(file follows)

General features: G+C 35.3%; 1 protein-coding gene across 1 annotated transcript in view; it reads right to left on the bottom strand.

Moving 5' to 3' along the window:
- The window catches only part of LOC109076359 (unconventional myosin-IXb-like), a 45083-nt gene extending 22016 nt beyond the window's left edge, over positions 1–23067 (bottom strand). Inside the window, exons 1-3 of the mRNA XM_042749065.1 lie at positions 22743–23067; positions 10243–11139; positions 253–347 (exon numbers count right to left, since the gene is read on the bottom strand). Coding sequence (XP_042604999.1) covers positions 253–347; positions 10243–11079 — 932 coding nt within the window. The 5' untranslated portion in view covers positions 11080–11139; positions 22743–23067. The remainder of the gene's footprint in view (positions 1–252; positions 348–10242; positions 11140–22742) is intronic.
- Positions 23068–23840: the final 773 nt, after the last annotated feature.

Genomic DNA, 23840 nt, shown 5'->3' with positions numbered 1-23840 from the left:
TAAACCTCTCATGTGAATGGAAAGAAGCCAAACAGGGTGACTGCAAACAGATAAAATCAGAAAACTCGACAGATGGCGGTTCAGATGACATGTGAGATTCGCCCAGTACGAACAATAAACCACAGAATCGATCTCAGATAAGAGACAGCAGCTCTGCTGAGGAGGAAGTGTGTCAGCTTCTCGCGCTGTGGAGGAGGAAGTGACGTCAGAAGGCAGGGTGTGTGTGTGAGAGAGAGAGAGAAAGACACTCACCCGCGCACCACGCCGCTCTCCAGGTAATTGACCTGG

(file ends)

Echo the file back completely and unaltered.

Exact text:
General features: G+C 35.3%; 1 protein-coding gene across 1 annotated transcript in view; it reads right to left on the bottom strand.

Moving 5' to 3' along the window:
- The window catches only part of LOC109076359 (unconventional myosin-IXb-like), a 45083-nt gene extending 22016 nt beyond the window's left edge, over positions 1–23067 (bottom strand). Inside the window, exons 1-3 of the mRNA XM_042749065.1 lie at positions 22743–23067; positions 10243–11139; positions 253–347 (exon numbers count right to left, since the gene is read on the bottom strand). Coding sequence (XP_042604999.1) covers positions 253–347; positions 10243–11079 — 932 coding nt within the window. The 5' untranslated portion in view covers positions 11080–11139; positions 22743–23067. The remainder of the gene's footprint in view (positions 1–252; positions 348–10242; positions 11140–22742) is intronic.
- Positions 23068–23840: the final 773 nt, after the last annotated feature.

Genomic DNA, 23840 nt, shown 5'->3' with positions numbered 1-23840 from the left:
TAAACCTCTCATGTGAATGGAAAGAAGCCAAACAGGGTGACTGCAAACAGATAAAATCAGAAAACTCGACAGATGGCGGTTCAGATGACATGTGAGATTCGCCCAGTACGAACAATAAACCACAGAATCGATCTCAGATAAGAGACAGCAGCTCTGCTGAGGAGGAAGTGTGTCAGCTTCTCGCGCTGTGGAGGAGGAAGTGACGTCAGAAGGCAGGGTGTGTGTGTGAGAGAGAGAGAGAAAGACACTCACCCGCGCACCACGCCGCTCTCCAGGTAATTGACCTGG